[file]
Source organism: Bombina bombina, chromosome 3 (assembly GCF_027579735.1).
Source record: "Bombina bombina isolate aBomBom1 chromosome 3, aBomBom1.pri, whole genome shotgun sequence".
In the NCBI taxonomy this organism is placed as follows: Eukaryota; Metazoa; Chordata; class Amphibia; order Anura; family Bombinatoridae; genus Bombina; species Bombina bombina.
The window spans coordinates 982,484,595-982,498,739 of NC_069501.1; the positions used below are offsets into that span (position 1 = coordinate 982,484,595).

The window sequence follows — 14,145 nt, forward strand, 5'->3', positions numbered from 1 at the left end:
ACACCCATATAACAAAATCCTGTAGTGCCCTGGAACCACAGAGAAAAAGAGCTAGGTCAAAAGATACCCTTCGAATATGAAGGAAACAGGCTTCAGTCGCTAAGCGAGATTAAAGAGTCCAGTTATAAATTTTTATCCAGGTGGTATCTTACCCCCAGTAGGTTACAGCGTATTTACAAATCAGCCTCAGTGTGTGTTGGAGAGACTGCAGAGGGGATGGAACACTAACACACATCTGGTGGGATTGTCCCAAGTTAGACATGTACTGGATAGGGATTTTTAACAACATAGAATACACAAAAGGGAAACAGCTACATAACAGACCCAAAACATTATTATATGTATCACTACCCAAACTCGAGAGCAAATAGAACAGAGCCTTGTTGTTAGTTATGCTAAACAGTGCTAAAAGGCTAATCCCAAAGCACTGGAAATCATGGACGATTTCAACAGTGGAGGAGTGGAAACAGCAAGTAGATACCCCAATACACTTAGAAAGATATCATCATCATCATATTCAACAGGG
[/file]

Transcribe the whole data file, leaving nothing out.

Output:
Source organism: Bombina bombina, chromosome 3 (assembly GCF_027579735.1).
Source record: "Bombina bombina isolate aBomBom1 chromosome 3, aBomBom1.pri, whole genome shotgun sequence".
In the NCBI taxonomy this organism is placed as follows: Eukaryota; Metazoa; Chordata; class Amphibia; order Anura; family Bombinatoridae; genus Bombina; species Bombina bombina.
The window spans coordinates 982,484,595-982,498,739 of NC_069501.1; the positions used below are offsets into that span (position 1 = coordinate 982,484,595).

The window sequence follows — 14,145 nt, forward strand, 5'->3', positions numbered from 1 at the left end:
ACACCCATATAACAAAATCCTGTAGTGCCCTGGAACCACAGAGAAAAAGAGCTAGGTCAAAAGATACCCTTCGAATATGAAGGAAACAGGCTTCAGTCGCTAAGCGAGATTAAAGAGTCCAGTTATAAATTTTTATCCAGGTGGTATCTTACCCCCAGTAGGTTACAGCGTATTTACAAATCAGCCTCAGTGTGTGTTGGAGAGACTGCAGAGGGGATGGAACACTAACACACATCTGGTGGGATTGTCCCAAGTTAGACATGTACTGGATAGGGATTTTTAACAACATAGAATACACAAAAGGGAAACAGCTACATAACAGACCCAAAACATTATTATATGTATCACTACCCAAACTCGAGAGCAAATAGAACAGAGCCTTGTTGTTAGTTATGCTAAACAGTGCTAAAAGGCTAATCCCAAAGCACTGGAAATCATGGACGATTTCAACAGTGGAGGAGTGGAAACAGCAAGTAGATACCCCAATACACTTAGAAAGATATCATCATCATCATATTCAACAGGG